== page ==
The Bridge on the River Kwai

David Lean

BY Alan BacchusPublished Nov 11, 2010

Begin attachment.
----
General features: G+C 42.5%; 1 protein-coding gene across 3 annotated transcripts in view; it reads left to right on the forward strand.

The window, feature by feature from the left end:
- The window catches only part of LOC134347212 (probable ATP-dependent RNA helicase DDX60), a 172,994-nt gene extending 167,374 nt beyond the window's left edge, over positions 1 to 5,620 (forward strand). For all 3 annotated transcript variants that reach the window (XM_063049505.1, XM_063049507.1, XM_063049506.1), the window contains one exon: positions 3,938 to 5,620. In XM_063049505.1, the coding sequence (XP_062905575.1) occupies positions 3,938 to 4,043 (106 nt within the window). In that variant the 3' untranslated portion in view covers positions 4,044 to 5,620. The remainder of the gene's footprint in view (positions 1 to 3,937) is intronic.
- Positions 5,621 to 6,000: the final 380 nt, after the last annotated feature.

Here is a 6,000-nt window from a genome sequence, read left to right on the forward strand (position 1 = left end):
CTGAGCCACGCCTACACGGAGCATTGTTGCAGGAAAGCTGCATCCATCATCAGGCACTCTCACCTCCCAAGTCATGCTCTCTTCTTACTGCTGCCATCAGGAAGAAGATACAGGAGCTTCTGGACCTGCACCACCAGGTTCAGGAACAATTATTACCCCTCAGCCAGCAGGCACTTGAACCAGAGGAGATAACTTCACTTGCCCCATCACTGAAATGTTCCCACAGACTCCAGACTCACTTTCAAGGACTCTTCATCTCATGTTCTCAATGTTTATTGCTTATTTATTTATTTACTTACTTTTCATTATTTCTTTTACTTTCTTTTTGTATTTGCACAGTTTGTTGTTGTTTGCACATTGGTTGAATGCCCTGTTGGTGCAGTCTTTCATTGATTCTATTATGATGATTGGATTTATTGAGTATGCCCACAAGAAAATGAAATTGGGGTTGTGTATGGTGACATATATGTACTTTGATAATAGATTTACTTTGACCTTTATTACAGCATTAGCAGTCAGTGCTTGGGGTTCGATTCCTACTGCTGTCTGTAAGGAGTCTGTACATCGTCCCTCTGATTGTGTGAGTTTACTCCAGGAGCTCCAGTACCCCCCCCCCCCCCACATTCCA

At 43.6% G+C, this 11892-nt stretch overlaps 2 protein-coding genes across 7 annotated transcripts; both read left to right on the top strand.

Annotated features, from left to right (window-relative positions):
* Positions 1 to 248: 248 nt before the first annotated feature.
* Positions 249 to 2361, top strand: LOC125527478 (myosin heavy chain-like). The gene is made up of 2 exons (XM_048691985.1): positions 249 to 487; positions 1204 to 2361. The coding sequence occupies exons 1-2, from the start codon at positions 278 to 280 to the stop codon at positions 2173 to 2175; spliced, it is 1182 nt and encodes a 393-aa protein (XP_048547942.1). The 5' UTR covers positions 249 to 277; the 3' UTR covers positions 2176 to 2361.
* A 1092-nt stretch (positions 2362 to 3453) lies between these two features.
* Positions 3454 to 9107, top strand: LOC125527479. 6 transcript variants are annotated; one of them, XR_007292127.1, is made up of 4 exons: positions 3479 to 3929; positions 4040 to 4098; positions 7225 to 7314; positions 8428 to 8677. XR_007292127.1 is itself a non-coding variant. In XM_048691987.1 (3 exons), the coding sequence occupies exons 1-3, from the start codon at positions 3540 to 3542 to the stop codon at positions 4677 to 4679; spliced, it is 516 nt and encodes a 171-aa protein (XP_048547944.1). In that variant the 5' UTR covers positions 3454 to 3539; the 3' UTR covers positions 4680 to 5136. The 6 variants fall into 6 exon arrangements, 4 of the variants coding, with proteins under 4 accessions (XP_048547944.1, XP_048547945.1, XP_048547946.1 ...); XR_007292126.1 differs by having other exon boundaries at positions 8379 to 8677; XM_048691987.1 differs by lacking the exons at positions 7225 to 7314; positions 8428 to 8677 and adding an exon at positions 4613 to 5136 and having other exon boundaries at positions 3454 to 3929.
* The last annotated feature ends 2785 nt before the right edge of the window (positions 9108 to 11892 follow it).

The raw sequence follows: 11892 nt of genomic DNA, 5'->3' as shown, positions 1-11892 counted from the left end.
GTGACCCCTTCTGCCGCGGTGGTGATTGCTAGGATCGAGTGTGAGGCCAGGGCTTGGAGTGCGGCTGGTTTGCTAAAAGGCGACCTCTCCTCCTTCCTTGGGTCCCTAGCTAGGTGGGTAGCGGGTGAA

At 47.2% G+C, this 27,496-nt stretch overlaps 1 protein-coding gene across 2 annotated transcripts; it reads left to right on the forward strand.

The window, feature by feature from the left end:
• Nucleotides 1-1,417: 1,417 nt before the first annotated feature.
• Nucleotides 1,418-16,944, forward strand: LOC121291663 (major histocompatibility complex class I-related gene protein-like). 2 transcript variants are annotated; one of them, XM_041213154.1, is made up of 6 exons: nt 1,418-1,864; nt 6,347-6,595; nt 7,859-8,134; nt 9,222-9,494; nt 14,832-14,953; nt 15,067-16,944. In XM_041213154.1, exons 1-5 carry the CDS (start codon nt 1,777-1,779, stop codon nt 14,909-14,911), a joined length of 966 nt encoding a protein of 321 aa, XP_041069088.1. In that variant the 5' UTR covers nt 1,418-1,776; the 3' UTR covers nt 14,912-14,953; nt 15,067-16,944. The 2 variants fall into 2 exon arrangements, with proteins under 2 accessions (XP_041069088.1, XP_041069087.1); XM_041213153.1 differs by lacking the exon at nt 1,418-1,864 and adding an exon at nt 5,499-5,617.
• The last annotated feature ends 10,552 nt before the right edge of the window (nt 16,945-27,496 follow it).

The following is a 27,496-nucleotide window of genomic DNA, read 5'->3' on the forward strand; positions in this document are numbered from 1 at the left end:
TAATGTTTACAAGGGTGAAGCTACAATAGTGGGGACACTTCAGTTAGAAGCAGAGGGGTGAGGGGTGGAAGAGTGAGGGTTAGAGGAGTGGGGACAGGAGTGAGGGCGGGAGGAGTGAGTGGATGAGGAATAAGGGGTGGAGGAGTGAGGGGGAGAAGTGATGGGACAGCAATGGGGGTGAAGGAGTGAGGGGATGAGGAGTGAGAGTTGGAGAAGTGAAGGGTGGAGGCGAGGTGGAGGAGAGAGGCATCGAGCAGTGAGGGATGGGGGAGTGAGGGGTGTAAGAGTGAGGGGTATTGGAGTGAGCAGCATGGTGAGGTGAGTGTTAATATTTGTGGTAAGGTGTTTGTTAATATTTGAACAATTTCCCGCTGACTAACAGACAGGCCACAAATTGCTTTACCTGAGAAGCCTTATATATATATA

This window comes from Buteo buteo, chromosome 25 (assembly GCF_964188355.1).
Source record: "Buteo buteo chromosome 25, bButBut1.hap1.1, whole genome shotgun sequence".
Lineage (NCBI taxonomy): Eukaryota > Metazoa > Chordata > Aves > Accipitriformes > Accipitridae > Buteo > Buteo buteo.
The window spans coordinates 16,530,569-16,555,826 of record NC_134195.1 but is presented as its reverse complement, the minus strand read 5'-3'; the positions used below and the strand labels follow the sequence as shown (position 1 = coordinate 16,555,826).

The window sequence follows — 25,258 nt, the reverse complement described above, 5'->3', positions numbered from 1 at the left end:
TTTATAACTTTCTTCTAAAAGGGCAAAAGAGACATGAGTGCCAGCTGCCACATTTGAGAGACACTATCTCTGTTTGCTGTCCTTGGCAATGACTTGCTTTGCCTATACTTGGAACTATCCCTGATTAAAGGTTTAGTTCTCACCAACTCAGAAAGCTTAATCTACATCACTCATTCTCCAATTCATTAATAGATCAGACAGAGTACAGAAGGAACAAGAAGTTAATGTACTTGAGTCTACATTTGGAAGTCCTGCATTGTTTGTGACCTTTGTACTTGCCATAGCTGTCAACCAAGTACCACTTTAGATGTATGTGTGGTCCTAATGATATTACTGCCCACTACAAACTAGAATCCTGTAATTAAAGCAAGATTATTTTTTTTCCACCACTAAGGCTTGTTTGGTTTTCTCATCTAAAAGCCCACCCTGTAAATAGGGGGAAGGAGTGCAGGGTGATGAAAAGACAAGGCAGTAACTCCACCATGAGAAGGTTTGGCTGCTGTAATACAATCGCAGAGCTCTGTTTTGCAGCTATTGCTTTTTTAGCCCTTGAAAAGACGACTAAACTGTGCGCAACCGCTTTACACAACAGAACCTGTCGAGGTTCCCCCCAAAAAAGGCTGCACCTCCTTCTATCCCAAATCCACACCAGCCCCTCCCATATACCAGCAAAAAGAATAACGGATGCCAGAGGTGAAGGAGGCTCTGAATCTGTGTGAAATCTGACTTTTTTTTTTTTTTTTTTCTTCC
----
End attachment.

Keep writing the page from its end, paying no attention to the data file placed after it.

I once met a WWII veteran who was imprisoned in a Japanese POW camp not unlike the one depicted in this film. Not surprisingly, his opinion of the realism of this film was bunkum. In Kwai, David Lean and producer Sam Spiegel shamelessly romanticize prison camp life, dulling down the shear brutality and torture that occurred, but as someone once said, "the truth should never get in the way of a good story" and The Bridge on the River Kwai is one of the greats. Lean was a master of framing great characters against huge canvasses of war. Such is the case with Kwai and his duelling rivals: Col Saito and Col Nicholson. Saito is the hard-line commandant of a POW camp in Western Thailand charged with building a bridge to complete the Burmese Railway, while Nicholson is the British career officer determined to maintain his dignity and pride, even if it means collaborating with the enemy and thus building a bridge better than the Japanese could to prove his superiority as a soldier and man of honour. Character depth is heavily weighted towards Nicholson, unfortunately, as, after the first act, Saito gets the short shrift. But it's a magnificent character arc for Nicholson, culminating in blowing up his own bridge, a great cinematic representation of the contradictions of war, not unlike the absurdities in Apocalypse Now, Full Metal Jacket or Renoir's The Grand Illusion. Lean contrasts Nicholson's British snobbiness with the pragmatism of the American Shears, played by William Holden, who provides the parallel story to the action in the camp. His un-heroic escape from prison and eventual return to regain his pride and dignity links up memorably with the grand finale. The standard plastic jewel box just wouldn't cut it for a film of this grandeur and prestige. As such, though it's not bursting at the seams with extras, the new Blu-Ray comes in a large, beautifully designed, sturdy box worthy of the greatness of the film inside. Along with the pristine looking high-def image, this "collector's edition" comes with a glossy hardcover book with photos and liner notes to go along with some of the requisite, but unnecessary, "lobby cards." Seriously, does anyone really care about lobby cards? Though British soldiers in Japanese war camps weren't whistling military marches during their incarceration, in terms of cinematic storytelling, The Bridge on the River Kwai is still a jolly good time.

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